Friday, October 15, 2010

"What Will Help My Case In An Ohio Accident Claim?"

In no particular order, taking these steps will greatly increase the validity of your accident claim, and the liklihood that it will be brought to a successful resolution:


Some personal injury firms have ongoing referral "relationships" with certain medical providers. These groups regularly refer patients and clients to each other. Insurance companies are becoming increasingly aware of these relationships, and this will often raise a red flag. Why? Because it raises the possibility that the treatment is being "padded" for purposes of the claim. Insurance companies will scrutinize these claims much more closely.

As an alternative, if you've been injured in an auto collision, a good place to start your initial treatment is your family doctor.


If you are still feeling the effects of your collision, get checked out by hospital or a provider of your choosing, and be sure to point out all the problems you're having. It's common that some injuries will not manifest themselves until a few days after the collision; in fact, the standard "discharge instructions" from any hospital emergency room will tell you exactly that. Insurance companies love to argue that there is no cause and effect between your crash and your injuries if there is a gap or delay in your treatment. The longer you wait, the more you play into that argument. Simply listen to what your body is telling you and make sure you follow up with a medical provider, but only if you feel it is necessary to do so.


If you're scheduled for 18 physical therapy appointments and you miss 7 of them, this will be reflected in your medical records, and it will allow the insurance company to argue that you "aren't really hurt" if you missed that many appointments. If you miss an appointment and still feel the need for treatment, make sure you re-schedule it.


If you've been ordered off work due to your injuries, try your best to get back to work as soon as you possibly can. It will do you no good to attempt to delay going back to work just to "build" your lost wage claim. When you can return to work should be a decision solely between your provider and you. If you try to go back to work as soon as you can and it's obvious that you're still having problems, you need to relay this to your provider as soon as possible so he or she can re-evaluate the situation.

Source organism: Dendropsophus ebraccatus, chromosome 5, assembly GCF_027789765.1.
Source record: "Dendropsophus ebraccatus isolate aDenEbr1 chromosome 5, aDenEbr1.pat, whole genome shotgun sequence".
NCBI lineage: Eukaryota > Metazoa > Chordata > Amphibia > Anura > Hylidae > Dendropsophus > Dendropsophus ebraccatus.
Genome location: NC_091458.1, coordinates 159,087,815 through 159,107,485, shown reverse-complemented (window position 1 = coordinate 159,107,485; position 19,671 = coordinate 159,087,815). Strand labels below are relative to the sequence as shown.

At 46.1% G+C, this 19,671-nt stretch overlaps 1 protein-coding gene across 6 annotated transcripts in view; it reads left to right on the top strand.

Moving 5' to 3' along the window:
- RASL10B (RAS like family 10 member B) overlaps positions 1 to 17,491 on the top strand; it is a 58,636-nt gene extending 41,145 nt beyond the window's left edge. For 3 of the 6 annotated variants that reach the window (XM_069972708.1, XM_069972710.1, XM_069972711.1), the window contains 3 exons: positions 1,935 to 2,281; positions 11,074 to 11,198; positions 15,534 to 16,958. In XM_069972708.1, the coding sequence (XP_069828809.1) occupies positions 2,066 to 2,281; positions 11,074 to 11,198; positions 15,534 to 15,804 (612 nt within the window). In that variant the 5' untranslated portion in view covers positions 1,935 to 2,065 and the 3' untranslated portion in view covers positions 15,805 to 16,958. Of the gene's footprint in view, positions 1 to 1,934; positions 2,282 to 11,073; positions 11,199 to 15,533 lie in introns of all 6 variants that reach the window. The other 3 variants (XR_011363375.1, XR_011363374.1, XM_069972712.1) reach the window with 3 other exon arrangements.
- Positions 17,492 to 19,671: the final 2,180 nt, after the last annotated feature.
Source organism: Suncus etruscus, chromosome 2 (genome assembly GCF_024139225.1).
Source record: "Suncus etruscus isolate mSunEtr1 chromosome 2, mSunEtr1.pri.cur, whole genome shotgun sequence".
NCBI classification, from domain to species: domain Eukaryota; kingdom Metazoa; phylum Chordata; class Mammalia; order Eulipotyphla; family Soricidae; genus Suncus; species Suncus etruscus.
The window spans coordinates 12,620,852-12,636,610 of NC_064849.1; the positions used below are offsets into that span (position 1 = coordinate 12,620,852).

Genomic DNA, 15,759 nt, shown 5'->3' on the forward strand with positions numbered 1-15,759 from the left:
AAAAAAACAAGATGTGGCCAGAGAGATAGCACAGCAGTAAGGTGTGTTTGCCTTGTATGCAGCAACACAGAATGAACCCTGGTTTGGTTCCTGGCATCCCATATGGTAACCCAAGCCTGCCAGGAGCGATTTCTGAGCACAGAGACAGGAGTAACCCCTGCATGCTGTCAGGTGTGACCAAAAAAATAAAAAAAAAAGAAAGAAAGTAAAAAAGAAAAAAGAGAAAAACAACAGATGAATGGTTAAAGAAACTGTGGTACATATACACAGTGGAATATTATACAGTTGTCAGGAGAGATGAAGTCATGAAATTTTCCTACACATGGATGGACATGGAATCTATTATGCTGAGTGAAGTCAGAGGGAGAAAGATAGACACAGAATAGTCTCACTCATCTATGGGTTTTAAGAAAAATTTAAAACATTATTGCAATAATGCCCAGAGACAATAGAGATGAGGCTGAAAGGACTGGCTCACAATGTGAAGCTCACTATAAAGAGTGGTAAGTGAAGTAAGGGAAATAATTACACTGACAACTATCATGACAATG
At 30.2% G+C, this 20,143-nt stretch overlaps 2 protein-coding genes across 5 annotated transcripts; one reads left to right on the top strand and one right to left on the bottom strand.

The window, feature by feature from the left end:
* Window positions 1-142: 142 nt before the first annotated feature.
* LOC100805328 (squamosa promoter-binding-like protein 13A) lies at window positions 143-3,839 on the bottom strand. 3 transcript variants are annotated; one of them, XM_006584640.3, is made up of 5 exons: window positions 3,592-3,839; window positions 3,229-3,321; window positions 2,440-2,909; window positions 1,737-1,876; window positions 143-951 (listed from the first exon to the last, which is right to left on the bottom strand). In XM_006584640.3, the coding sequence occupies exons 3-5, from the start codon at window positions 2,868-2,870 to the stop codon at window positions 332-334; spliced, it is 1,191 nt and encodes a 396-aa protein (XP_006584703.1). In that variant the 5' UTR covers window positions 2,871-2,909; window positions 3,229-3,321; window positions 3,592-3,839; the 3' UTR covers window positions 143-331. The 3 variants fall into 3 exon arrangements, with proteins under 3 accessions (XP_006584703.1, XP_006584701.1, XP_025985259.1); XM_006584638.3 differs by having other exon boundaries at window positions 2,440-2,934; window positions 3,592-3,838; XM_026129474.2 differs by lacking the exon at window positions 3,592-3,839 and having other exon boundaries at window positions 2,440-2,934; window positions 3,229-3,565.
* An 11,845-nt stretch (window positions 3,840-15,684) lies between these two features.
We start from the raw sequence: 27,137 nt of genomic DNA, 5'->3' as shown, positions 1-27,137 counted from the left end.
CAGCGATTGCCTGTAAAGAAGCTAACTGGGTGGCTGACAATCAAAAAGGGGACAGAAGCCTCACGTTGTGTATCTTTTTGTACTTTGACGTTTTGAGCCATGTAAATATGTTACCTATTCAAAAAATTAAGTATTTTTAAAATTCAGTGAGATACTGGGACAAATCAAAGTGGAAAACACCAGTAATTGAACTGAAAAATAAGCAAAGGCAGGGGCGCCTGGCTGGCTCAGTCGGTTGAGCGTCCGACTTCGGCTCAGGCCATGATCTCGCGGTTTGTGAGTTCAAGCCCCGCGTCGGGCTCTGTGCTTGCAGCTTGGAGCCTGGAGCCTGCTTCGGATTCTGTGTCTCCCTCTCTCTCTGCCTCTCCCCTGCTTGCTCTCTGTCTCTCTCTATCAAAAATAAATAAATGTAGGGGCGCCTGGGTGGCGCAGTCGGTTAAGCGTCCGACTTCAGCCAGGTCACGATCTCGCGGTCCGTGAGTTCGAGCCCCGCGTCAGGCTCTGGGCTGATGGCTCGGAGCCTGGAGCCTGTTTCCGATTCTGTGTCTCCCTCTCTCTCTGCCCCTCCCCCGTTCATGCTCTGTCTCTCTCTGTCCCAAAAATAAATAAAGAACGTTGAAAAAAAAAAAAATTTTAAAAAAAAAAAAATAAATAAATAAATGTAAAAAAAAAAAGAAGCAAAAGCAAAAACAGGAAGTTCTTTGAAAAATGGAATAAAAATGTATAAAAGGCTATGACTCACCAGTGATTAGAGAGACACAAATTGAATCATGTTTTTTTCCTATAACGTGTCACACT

Remember, insurance companies essentially view all injury claims the same way: that everyone is an exaggerator or malingerer until proven otherwise. Doing everything you can to get back to your normal lifestyle will "break" that stereotype and separate your claim from those who may be trying to exaggerate their losses. This leads to the final main point, which is...


The worst thing you can do is exaggerate your injuries. Tell your providers all the problems you're having, but also let them know if there is any improvement. Don't tell them that you can't do an activity if it's something you can do but with difficulty. There is a difference between the two so make sure you're clear with your provider about the extent of what you can and can't do after an accident.

The best thing you can do is do your best to try to get your life back to normal as soon as possible. This will serve you well when it comes time for an adjuster--or a jury--to examine your injury claim. If you try your best and fail due to your injuries, it's much better than doing nothing or not trying. You will be seen as exercising "personal responsibility" for your actions. And, above all else, it's the right thing to do.

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